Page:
Keys to Championship: Extensiveness and Precision
When asked about their keys to championship, Sam believed the extensiveness and precision of promotion channels chosen may be the game-changer. In addition to the typical Facebook and Instagram, they also took advantage of LIHKG and LinkedIn. Due to institutional constraints, advertisements placed are usually readily neglected. As a LIHKG user, Sam therefore hoped to recruit mentors in a more compelling and down-to-earth way. “Since I don’t share the concerns of the portal’s staff, I can post on the Campus Forum of LIHKG (連登校園台) and reach out to students and the working population more effectively.” Although not many applications have been received at the moment, the platform’s exposure has at least increased. Speaking of the most direct and effective channel, however, LinkedIn is surprisingly the team’s top choice. Bedco confided that as a job-seeking podium, LinkedIn is where most professionals are located. Also, unlike Facebook which only displays users’ names, everyone’s resume and connections will be detailed in LinkedIn, allowing a strategic screening that identifies candidates with profound work and volunteering experience. These pupils will then be approached and personally invited to become the programme’s mentors. Finally, over 100 replies were received amongst the 1000+ people the group connected with. While quite a few declined their invitation, they also expressed enthusiasm for the platform’s cause and were willing to share their insights there in the future. What’s more, the some-100 successful invitees also include ibankers and graduates of Oxford University. As the team with the most recruitments, no wonder Sam was incredibly proud to say they were responsible for a quarter of the 400+ mentors on board!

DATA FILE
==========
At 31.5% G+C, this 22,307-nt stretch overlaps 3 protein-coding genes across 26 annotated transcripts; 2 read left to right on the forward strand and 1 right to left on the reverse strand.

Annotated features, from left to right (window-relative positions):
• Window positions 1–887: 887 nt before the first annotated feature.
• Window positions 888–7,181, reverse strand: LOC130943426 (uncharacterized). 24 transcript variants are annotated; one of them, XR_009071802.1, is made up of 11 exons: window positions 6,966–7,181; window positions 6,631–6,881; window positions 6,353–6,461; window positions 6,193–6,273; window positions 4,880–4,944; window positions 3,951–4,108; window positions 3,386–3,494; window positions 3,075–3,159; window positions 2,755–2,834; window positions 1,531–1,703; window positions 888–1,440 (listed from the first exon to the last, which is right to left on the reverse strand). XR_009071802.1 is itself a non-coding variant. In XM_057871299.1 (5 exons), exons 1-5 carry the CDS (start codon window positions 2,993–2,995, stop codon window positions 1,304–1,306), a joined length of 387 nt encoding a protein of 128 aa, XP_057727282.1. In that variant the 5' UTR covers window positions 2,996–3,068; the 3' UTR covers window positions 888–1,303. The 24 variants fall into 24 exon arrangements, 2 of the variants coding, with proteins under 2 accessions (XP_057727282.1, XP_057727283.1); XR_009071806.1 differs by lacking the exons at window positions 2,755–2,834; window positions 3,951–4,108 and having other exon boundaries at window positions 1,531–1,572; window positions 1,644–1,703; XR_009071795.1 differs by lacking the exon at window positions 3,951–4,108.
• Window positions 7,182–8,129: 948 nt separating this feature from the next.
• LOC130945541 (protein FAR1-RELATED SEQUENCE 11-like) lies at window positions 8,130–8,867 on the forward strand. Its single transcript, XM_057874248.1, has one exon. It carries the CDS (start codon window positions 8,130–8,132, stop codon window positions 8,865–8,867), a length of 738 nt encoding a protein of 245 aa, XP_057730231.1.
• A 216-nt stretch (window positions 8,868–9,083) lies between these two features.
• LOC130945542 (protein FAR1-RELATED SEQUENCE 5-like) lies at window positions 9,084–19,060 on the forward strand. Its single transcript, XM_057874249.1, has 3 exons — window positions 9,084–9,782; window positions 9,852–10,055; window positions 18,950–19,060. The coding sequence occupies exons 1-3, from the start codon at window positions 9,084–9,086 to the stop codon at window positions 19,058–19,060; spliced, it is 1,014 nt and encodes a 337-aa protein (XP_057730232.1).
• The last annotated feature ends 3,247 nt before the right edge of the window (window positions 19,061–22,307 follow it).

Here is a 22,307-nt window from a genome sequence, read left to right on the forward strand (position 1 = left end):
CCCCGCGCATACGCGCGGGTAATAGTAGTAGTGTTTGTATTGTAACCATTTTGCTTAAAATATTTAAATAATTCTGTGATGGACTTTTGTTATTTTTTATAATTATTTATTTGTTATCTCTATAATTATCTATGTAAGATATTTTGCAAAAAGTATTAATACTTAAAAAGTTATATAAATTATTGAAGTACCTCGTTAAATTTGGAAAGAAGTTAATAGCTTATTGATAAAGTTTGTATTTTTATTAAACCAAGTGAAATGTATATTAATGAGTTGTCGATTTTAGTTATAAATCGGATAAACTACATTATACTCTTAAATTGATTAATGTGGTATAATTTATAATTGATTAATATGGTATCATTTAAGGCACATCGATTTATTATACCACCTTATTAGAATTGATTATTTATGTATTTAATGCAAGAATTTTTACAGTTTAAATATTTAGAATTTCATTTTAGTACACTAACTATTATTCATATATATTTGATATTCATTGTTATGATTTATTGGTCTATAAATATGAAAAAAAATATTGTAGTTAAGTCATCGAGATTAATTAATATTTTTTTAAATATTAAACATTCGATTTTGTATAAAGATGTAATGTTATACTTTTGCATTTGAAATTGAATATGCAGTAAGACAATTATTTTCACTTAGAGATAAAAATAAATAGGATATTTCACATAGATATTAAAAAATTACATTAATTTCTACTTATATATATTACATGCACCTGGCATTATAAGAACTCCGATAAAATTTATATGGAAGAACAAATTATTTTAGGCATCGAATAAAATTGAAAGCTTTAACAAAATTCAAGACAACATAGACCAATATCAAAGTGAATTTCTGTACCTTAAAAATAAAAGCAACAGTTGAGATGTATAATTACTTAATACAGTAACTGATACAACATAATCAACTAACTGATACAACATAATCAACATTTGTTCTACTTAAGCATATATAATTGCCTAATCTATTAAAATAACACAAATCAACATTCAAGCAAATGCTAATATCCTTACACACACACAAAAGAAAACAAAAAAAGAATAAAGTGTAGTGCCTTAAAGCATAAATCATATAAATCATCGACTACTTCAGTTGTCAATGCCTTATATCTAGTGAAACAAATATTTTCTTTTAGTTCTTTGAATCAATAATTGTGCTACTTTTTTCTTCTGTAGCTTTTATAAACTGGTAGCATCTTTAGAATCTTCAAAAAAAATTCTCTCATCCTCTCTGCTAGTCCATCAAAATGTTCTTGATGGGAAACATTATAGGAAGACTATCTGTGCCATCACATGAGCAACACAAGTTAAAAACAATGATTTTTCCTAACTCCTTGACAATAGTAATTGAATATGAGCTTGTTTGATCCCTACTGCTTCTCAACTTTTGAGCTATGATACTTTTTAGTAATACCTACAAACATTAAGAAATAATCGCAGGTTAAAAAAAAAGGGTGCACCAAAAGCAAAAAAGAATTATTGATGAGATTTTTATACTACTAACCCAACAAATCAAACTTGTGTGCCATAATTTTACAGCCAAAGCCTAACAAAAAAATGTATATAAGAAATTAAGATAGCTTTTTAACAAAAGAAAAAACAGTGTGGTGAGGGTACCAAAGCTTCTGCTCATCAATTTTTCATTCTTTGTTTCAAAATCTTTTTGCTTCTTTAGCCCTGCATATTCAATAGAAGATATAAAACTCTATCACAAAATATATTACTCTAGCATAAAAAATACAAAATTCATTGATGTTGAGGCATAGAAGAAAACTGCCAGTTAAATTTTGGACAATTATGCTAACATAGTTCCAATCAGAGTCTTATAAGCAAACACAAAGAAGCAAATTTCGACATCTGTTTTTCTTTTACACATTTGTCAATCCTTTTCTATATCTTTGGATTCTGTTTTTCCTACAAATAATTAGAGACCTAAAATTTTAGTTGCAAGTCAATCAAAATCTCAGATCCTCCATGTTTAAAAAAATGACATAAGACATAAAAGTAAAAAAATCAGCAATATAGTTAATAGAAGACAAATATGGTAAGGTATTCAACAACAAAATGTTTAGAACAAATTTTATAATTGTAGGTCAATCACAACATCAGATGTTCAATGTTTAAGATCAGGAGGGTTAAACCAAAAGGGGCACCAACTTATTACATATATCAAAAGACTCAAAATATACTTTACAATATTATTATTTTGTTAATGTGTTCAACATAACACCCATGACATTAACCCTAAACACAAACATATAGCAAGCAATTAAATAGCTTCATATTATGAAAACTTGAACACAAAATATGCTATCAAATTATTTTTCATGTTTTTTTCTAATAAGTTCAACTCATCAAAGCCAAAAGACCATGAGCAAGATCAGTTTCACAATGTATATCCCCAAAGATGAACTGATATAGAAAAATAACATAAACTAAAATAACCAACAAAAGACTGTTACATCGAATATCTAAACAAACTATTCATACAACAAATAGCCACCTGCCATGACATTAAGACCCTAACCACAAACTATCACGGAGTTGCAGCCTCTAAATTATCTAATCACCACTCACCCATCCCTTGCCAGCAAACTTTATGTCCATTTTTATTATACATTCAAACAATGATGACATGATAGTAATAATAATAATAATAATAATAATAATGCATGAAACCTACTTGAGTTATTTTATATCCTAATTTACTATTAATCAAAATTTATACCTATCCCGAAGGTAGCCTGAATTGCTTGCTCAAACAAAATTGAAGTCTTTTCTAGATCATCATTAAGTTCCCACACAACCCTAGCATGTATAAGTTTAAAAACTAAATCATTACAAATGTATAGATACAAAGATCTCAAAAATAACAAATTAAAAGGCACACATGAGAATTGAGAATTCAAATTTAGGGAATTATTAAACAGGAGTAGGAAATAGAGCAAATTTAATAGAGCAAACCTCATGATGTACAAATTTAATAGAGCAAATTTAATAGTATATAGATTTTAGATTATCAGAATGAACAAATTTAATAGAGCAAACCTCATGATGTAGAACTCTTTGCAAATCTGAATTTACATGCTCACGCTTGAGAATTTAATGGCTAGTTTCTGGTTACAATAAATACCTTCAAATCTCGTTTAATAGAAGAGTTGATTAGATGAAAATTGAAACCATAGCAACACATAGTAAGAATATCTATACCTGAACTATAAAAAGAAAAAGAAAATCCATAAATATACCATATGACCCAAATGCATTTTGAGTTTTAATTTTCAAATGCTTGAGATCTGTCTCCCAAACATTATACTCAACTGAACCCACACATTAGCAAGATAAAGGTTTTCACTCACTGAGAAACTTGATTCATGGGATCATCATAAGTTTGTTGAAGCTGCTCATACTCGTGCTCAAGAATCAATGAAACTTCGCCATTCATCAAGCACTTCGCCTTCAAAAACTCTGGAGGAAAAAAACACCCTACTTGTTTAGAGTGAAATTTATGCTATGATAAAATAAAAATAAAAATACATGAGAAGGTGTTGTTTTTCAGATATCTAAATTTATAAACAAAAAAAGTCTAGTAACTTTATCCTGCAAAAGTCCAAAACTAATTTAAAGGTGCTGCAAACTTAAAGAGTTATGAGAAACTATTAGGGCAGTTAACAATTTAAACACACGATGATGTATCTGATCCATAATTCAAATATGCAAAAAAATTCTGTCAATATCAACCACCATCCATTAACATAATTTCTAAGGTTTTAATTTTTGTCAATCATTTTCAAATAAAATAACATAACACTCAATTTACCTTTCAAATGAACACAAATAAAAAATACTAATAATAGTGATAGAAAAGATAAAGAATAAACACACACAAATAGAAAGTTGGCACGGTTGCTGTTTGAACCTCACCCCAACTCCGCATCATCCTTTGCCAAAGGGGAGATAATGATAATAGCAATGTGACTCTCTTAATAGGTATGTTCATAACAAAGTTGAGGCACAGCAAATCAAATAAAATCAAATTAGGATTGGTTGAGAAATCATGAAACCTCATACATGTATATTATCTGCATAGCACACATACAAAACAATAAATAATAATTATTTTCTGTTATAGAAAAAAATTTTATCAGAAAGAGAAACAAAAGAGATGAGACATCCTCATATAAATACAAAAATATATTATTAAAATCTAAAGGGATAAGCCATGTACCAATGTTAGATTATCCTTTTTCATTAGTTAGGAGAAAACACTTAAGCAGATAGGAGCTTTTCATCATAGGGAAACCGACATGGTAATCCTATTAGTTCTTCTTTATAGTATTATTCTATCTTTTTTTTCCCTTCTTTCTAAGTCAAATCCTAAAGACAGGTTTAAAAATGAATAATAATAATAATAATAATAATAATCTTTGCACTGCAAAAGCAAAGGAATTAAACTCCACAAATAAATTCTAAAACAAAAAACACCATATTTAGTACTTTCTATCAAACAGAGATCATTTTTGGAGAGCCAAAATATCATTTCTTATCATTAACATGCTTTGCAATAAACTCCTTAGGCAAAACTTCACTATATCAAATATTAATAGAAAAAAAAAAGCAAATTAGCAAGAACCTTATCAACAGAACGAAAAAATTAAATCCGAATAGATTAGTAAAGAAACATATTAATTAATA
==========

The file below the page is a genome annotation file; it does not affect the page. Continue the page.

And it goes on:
Lessons Learnt from Competing and Mentoring